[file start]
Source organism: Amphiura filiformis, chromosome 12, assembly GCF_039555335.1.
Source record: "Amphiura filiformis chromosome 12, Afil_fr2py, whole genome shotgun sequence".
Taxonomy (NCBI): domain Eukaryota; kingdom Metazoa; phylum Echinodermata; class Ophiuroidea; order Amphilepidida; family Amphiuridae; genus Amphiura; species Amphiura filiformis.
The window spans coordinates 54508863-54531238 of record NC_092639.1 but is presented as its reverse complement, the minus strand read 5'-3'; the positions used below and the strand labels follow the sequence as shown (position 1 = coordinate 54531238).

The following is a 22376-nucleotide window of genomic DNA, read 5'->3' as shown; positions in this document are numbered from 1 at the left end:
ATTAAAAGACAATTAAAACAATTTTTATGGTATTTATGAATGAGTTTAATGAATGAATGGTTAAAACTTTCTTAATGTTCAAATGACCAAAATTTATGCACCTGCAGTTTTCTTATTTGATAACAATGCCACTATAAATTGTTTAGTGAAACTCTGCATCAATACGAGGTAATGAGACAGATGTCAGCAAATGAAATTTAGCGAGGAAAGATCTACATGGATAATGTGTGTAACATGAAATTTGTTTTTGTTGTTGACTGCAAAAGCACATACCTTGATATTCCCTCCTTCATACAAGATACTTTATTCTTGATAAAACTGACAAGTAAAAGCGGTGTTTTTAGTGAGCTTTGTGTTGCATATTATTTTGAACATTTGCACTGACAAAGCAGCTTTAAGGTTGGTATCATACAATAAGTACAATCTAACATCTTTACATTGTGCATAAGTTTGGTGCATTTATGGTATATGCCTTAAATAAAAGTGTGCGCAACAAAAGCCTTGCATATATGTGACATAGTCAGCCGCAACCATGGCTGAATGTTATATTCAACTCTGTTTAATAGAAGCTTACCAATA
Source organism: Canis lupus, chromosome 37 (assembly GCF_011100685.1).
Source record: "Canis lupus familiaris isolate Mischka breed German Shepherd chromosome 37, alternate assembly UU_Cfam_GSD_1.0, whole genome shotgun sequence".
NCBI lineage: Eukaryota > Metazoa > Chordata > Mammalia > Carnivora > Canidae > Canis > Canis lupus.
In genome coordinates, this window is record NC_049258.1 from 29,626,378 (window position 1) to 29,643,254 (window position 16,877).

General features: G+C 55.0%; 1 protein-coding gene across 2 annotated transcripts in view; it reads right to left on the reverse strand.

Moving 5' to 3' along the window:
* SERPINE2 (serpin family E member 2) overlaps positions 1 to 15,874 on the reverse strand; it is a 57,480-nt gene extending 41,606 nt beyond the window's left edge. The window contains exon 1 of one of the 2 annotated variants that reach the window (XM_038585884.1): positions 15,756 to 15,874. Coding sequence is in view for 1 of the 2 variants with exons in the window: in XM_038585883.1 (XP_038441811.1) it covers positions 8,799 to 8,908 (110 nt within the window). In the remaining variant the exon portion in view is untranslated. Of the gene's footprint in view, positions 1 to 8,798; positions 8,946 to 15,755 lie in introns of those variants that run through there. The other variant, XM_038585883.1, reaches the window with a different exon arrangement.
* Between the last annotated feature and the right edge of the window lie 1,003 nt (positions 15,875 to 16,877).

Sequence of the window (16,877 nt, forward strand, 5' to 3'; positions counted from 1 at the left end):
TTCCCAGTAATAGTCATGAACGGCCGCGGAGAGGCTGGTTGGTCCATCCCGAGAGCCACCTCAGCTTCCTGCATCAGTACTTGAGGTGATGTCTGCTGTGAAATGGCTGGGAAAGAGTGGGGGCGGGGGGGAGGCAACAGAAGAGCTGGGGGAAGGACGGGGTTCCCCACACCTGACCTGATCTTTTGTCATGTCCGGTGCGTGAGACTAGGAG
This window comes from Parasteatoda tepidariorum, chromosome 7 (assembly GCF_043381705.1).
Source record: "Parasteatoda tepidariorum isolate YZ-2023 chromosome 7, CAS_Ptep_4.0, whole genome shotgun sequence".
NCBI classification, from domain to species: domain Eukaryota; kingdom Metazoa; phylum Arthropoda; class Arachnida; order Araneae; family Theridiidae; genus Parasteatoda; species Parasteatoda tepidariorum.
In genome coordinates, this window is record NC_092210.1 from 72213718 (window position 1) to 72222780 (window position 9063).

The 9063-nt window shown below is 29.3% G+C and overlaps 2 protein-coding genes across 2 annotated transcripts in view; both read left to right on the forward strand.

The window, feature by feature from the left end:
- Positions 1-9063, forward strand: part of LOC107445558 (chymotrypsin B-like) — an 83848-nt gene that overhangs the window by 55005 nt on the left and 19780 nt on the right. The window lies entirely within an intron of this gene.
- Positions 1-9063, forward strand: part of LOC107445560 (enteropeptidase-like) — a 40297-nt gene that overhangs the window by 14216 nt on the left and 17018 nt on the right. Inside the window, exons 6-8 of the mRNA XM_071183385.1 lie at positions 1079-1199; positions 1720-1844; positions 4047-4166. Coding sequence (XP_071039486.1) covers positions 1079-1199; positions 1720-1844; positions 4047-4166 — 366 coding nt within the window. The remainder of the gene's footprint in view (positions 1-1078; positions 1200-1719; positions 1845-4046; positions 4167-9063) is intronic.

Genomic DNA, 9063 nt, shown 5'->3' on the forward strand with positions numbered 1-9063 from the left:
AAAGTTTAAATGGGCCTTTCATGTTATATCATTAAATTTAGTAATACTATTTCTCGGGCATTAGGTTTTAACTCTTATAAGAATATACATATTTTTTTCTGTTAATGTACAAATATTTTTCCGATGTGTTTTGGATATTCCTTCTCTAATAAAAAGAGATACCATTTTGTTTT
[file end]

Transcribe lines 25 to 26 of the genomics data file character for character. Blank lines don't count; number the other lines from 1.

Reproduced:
Genomic DNA, 9063 nt, shown 5'->3' on the forward strand with positions numbered 1-9063 from the left:
AAAGTTTAAATGGGCCTTTCATGTTATATCATTAAATTTAGTAATACTATTTCTCGGGCATTAGGTTTTAACTCTTATAAGAATATACATATTTTTTTCTGTTAATGTACAAATATTTTTCCGATGTGTTTTGGATATTCCTTCTCTAATAAAAAGAGATACCATTTTGTTTT